4th millennium B.C. - 4th century B.C.
It was in the ancient Near East, the so-called Cradle of Civilization, that the birth of art took place. Centuries before the easily recognizable Greek and Roman artistic traditions flourished, the civilizations of the Near East, which stretched from the Levant through Anatolia, Mesopotamia, Elam, and central Asia, were producing complex and varied works. The archaeology of this region is unique, due to the fact that many of these ancient cultures settled in oases--isolated areas that provided the necessities of life in the midst of the harsh desert climate. Such sites were occupied for thousands of years and often by more than one cultural group.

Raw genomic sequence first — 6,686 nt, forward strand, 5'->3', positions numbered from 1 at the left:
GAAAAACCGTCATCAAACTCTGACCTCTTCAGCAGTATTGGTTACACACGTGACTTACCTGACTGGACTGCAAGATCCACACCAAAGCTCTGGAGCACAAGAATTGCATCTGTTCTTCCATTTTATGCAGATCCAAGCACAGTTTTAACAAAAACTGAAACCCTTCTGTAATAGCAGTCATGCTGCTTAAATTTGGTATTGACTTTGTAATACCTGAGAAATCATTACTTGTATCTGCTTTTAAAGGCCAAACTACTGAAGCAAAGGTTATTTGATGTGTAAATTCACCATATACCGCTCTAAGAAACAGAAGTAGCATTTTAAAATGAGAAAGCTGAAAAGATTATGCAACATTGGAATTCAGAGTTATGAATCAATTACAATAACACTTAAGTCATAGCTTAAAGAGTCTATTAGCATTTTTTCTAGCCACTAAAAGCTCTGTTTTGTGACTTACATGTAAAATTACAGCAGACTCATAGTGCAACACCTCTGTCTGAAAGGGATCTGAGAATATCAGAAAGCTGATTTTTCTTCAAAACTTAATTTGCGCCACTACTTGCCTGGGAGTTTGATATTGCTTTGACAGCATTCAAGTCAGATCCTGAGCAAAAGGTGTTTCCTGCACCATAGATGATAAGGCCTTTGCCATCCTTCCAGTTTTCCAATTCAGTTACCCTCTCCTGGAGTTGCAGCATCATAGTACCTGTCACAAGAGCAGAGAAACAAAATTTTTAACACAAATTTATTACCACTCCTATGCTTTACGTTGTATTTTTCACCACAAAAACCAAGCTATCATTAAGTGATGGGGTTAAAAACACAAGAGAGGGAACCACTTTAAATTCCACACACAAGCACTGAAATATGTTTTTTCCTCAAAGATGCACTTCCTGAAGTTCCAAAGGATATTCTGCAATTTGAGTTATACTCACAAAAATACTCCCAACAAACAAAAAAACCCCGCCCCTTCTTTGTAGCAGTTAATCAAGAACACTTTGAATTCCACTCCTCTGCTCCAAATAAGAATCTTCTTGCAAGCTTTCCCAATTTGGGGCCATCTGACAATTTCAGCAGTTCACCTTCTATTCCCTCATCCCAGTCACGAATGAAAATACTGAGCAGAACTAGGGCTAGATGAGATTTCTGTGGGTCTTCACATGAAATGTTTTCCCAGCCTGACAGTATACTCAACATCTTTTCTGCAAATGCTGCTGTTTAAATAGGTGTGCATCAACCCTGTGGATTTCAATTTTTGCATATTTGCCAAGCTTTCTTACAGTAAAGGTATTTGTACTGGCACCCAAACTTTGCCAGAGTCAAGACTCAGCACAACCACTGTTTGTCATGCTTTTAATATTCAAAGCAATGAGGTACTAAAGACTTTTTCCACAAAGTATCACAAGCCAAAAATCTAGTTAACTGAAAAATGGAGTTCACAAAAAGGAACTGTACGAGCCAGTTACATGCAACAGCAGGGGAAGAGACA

Thus, this vast geographical area boasts a diverse array of styles which are affected by the idiosyncrasies of the specific region and people and differ from period to period. Although a single stylistic unity is not evident, the cross-cultural exchange of ideas, materials, and forms is easily discernible.